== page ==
Invitation       

About the lecture

Debates about the future of manufacturing in Australia return to prominence every few years, prompted by the latest downturn in employment or closure of a plant. The overarching narrative of change is one of decline. Since the heyday of protectionism when 30% of the workforce was employed in manufacturing, today only 8% are employed in the sector and union membership has sunk to an all-time low of just over 12%.

The prognosis of decline has intensified with recent plant closures in the foreign owned automotive industry and the shedding of 20 per cent of the manufacturing workforce between 2008 and 2015. Yet, there is strong popular support for maintaining and strengthening a manufacturing base in this country and, according to the promos for the 2017 National Manufacturing Summit, there are signs that manufacturing  industry in Australia may be ‘turning a corner’.

Clearly manufacturing is far from dead, but the apparent invisibility of a buoyant manufacturing culture is worrisome. In this lecture Professor Katherine Gibson will approach the issue of a manufacturing future for Australia by asking: what kinds of manufacturing cultures might be up to the challenges of the Anthropocene? Professor Gibson will present initial findings from qualitative research she is conducting with colleagues at Western Sydney University and the University of Newcastle, on a range of innovative manufacturing enterprises, and whether there are businesses in Australia that genuinely sustain equitable communities and healthy ecologies while remaining financially viable. The research is framed by the diverse economies research agenda which opens analysis to the diversity of ways of producing and distributing new wealth and seeks to displace the primacy of an abstracted and capitalocentric model of enterprise behavior.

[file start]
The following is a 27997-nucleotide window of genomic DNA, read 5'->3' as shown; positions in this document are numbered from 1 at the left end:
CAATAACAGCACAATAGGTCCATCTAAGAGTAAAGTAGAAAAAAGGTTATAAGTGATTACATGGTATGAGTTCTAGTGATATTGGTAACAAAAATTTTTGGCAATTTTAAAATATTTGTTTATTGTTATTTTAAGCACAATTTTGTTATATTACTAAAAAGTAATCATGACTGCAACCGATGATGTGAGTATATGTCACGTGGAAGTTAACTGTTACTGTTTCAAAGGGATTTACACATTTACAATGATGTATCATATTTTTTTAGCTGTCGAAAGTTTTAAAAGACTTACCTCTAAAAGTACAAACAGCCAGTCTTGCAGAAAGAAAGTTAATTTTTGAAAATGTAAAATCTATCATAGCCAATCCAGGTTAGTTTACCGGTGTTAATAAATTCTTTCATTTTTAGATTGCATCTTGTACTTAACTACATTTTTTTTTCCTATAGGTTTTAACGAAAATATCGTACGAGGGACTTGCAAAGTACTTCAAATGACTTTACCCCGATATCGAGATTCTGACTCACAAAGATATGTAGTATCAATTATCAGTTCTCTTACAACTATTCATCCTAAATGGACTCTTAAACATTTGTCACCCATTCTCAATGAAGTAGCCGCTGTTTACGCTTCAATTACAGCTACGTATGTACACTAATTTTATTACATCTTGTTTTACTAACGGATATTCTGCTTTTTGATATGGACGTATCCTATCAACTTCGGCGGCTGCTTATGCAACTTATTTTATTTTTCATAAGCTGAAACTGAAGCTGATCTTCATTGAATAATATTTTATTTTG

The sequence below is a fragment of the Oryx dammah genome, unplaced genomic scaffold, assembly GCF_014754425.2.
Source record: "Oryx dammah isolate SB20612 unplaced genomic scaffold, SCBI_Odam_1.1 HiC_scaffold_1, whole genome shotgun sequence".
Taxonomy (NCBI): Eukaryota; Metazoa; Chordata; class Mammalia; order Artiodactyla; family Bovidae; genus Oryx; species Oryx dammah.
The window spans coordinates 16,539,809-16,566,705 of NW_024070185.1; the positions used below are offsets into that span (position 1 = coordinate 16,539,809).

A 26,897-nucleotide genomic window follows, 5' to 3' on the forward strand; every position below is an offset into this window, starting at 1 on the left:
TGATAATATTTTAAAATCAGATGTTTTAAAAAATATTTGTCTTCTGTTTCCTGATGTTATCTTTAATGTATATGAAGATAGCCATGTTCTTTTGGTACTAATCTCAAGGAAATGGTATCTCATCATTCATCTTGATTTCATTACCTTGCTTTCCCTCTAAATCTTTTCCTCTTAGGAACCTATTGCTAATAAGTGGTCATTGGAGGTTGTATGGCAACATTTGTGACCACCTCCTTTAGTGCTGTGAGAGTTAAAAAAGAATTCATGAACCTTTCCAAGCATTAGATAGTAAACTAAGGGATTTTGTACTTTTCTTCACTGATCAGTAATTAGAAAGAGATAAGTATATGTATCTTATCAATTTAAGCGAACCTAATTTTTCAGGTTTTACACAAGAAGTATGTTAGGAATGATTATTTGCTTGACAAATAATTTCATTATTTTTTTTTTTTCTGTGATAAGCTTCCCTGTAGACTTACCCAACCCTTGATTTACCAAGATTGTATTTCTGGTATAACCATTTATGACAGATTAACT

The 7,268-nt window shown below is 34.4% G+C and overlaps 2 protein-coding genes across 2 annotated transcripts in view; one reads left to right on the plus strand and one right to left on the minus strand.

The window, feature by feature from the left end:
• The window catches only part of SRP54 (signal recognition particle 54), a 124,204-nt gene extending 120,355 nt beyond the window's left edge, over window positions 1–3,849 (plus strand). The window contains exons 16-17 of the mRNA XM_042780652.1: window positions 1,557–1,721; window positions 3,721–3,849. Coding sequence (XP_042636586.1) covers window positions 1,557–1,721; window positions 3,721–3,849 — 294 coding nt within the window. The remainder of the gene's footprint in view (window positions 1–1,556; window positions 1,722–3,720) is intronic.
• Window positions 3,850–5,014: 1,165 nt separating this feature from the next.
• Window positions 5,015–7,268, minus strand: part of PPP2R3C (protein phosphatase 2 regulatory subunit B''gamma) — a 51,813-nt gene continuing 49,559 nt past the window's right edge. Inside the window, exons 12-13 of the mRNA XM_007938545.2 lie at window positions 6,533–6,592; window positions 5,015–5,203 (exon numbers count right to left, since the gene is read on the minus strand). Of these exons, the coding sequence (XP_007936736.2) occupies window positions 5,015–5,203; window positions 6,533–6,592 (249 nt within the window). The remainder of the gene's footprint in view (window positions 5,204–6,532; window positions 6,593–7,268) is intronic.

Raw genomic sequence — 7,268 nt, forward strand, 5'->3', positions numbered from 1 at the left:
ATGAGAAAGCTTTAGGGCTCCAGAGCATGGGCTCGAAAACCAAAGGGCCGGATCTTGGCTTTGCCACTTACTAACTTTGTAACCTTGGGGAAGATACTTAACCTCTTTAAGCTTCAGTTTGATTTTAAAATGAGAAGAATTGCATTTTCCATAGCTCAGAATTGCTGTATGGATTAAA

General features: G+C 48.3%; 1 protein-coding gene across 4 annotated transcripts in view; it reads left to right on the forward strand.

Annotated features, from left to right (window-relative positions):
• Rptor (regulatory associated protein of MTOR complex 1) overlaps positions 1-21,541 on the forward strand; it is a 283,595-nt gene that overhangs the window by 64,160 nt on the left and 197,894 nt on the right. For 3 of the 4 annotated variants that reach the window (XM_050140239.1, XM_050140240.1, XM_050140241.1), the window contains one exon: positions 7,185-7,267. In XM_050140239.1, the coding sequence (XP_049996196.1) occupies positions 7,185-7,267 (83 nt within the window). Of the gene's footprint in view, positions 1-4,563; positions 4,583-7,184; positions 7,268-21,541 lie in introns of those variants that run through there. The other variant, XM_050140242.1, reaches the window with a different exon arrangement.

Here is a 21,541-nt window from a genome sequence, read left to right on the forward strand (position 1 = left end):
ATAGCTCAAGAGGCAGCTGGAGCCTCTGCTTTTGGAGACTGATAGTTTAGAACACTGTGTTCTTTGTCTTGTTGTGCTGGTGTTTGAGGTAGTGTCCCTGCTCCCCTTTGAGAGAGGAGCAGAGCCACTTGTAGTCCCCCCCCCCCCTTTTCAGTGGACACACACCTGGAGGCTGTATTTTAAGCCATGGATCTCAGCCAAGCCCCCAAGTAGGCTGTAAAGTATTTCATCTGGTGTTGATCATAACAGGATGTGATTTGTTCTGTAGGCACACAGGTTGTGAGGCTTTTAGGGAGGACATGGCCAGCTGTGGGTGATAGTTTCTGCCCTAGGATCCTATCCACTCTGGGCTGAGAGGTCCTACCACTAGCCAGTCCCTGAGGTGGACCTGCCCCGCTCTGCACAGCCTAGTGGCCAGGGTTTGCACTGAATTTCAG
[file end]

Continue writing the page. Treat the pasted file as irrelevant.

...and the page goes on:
About the speaker

Professor Katherine Gibson is internationally known for her research on rethinking economies as sites of ethical action. She trained as a human geographer with expertise in political economy and, with her collaborator for over 30 years, the late Professor Julie Graham, developed a distinctive approach to economic geography drawing on feminism, post-structuralism and action research. The diverse economies research program they initiated has become a vibrant sub-field of study within the social sciences. In the late 1990s the collective authorial voice of J.K. Gibson-Graham led the critique of capitalocentric thinking that was blocking the emergence of economic possibility. The end of capitalism (as we knew it): a feminist critique of political economy published in 1996, was republished in 2006 with a new Introduction and named a Classic in Human Geography by the leading journal Progress in Human Geography in 2011. Gibson-Graham’s work on a post-capitalist economic politics has had a widespread readership among those interested in economic alternatives and has been translated into Chinese, South Korean, Turkish, Spanish and French.

Thursday, 26 October 2017   
5:15pm: pre-lecture refreshments in the foyer
6.00 pm: lecture begins
7.30 lecture finishes: then drinks/snacks available afterwards at Hermann’s bar     
Eastern Avenue Auditorium, Eastern Avenue, The University of Sydney]

The event is free but RSVP is requested       
Please RSVP your attendance through here by 19 October.
RSVP is not a condition for entry     

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